and there he found the Lady walking to and fro by the high-seat.” said he. and in a little while spake to him in a softer voice. and know all the sickness of the heart. and there shalt thou find raiment worthy of thee. and then come thou to my chamber. and her face was dark with anger. to wit. and it shall be for the weal both of thee and of me. and sat down therein. “when I entered the thicket of thy swooning I found there no carcase of the lion.Chapter 20 WALTER IS BIDDEN TO ANOTHER TRYST So came he into the pillared hall. tell me. when foes be nigh. and make thyself most goodly. and afterwards depart whither thou wilt. thou badest me service. and said: “Did I not tell thee that some enemy had done that unto me? and lo! now thou seest that so it is. and what thou shalt be. till the night has worn to its midmost. Go thou to thy chamber.” She said: “Tell me then. and knit her brows and set her teeth. but she turned and caught Walter’s eyes.” Then was she silent again. and when he drew nigh she turned on him. and I have been about it. and then come thou hither and eat and drink with me. and then and there shall I tell thee a thing. nor any sign of the dragging away of him. and thereafter she spake harshly and fiercely: “But I will overcome her. what thou now art. and friends afar. and then went to her chair. and bowed before her and said: “O gracious Lady. do on the same. that she may die many times over. but for the grief and woe of the Enemy. and now to thee I speak: Now cometh even and night. and said: “But thou! this hath little to do with thee. through the ivory door in the gallery above. and make her days evil. and the sternness of his face. Squire? Why art thou come before me?” He was abashed. what hath betided?” “Lady.” She looked full in his face for a little. and there is none to deliver!” Her eyes flashed.” 72 . and said in a voice rather eager than angry: “What hast thou done. but keep death away from her. and she softened at once.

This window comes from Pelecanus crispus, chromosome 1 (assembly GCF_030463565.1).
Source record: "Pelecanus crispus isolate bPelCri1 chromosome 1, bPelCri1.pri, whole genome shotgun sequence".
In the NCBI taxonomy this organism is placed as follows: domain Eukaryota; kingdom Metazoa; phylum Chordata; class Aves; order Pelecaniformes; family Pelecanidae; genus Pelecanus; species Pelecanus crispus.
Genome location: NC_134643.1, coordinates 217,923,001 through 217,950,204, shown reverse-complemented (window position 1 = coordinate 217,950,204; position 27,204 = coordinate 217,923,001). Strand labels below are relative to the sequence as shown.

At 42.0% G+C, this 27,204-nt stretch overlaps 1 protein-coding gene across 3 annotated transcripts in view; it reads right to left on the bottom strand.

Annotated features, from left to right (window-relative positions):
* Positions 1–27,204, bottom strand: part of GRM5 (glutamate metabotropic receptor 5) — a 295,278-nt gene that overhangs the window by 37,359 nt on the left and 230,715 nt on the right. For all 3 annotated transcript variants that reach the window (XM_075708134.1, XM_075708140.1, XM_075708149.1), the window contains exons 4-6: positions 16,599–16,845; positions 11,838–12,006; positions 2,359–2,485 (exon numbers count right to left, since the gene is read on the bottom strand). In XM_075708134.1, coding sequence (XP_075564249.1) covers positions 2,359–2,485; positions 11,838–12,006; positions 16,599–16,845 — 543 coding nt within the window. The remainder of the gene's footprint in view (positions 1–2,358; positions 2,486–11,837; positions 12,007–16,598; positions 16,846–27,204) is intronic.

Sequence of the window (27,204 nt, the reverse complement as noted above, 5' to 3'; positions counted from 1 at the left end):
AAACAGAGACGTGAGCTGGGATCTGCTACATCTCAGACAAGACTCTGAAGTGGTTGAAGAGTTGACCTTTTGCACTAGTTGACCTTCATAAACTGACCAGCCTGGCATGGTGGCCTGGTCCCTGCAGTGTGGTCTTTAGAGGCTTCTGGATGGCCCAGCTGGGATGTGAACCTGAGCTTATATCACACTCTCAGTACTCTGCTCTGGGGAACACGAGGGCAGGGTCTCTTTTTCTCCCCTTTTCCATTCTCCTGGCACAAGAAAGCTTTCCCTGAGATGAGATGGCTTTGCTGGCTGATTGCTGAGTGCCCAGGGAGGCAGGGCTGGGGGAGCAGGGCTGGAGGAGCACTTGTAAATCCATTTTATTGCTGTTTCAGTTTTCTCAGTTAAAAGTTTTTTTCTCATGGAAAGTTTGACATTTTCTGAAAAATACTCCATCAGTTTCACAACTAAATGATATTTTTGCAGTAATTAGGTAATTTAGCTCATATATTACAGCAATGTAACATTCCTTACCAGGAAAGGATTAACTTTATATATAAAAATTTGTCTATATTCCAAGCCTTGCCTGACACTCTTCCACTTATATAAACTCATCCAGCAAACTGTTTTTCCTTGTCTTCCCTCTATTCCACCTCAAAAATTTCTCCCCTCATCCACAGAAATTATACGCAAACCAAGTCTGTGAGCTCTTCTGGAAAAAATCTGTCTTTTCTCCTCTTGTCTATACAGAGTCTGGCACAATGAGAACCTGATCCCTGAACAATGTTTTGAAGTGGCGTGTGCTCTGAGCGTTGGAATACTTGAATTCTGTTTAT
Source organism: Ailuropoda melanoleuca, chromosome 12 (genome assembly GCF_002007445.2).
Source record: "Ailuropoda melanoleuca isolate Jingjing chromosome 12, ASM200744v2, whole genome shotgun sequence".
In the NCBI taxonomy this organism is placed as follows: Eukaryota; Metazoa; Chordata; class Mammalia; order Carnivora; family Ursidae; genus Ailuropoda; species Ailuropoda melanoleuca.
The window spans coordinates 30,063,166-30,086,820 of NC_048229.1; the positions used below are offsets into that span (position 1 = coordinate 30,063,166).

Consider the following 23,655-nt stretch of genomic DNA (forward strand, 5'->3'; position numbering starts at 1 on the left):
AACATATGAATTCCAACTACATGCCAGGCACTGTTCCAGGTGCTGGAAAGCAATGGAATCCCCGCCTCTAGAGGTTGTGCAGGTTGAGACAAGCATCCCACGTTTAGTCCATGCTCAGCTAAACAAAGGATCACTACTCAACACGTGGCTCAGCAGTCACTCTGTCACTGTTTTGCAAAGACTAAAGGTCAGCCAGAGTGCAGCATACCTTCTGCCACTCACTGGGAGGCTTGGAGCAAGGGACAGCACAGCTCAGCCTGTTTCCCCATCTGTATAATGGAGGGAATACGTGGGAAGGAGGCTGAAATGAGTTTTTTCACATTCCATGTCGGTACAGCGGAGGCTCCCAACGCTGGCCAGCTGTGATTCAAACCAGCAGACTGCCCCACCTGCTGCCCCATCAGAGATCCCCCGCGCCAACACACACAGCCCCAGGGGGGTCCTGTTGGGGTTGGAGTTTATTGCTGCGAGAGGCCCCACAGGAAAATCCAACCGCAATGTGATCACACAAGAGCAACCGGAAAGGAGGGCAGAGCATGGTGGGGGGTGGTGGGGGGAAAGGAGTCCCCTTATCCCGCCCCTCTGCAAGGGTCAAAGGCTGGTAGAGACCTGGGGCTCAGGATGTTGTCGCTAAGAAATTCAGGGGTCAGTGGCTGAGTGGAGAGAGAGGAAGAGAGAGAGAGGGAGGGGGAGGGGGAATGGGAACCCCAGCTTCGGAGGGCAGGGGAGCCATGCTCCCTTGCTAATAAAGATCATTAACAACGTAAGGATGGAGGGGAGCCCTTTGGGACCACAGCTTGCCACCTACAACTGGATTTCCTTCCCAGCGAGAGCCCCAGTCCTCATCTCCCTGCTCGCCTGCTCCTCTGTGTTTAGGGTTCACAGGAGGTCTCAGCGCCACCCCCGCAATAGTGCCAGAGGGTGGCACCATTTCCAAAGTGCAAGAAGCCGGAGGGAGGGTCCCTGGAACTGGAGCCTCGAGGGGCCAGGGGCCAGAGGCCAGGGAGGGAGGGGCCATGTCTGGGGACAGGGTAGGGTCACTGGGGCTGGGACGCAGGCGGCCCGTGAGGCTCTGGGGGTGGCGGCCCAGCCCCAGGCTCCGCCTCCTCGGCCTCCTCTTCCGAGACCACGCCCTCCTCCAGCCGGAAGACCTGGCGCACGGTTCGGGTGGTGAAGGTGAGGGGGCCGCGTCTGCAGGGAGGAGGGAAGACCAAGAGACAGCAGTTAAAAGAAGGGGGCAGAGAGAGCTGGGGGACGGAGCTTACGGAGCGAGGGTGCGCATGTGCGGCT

and the iron ring upon her ankle. 73 . and yet lovelier than any king of the world. he took the Lady’s caresses with what grace he might. Long indeed seemed that banquet to him. kind to his foe and unkind to his friend. and he kissed it. So they fell to their meat. and he answered what he might. and kissed him on either cheek. so he did it on. but verily fearful. and found raiment therebefore rich beyond measure. and longer yet endured the weariness of his abiding there. and the silvern bridges gleamed. but he nodded his head to her in yea-say of the tryst in the hazel-copse. At last spake the Lady and said: “Now must I leave thee for a little. as if in entreaty to him. and took him by the hands. and the Lady sitting thereat. as it ran tinkling sweetly into the little stream. and the Lady rose and greeted him. and the pillars shone all round about.” Then she arose stately and grand. he saw no way whereby he might escape it. she stooped and made that sign. but Walter she caressed oft with sweet words. and he wondered if any new snare lay therein: yet if there were. so that thou weary not thyself. and the Lady talked much to Walter about many things of the ways of the world. So Walter came his ways to the high-seat. but the Lady took no more heed of her than if she were one of the pillars of the hall. and the touch of her hand. and durst not so much as glance at her Maid. And there on the dais was a table dight most royally. The Maid followed her. and without the moon was up. and sat him down beside her. but with feet unshod. clad in her most glorious array. and the Maid served them. As to him. he was bashful by seeming. Sithence he went his way into the pillared hall. for after the banquet they still sat a while. and became as the most glorious of kings. and thou wottest where and how we shall meet next. distraught as he was with the thought of those two trysts which he had to deal with. and looked over her shoulder at Walter. and the fountain glittered in the light of them. and in a trice she was gone. and meanwhile disport thee as thou wilt. But within the hall shone bright with many candles. and the trees of the wood as still as images. but she kissed Walter on the mouth ere she turned to go out of the hall. making him drink out of her cup and eat out of her dish. for I love to see thee joyous. and departed and came to his chamber. when it was now night.Therewith she reached her hand to him. and there was fear and anguish in her face. but or ever she was quite gone. yet clad in precious web of shimmering gold. and behind her the Maid standing humbly.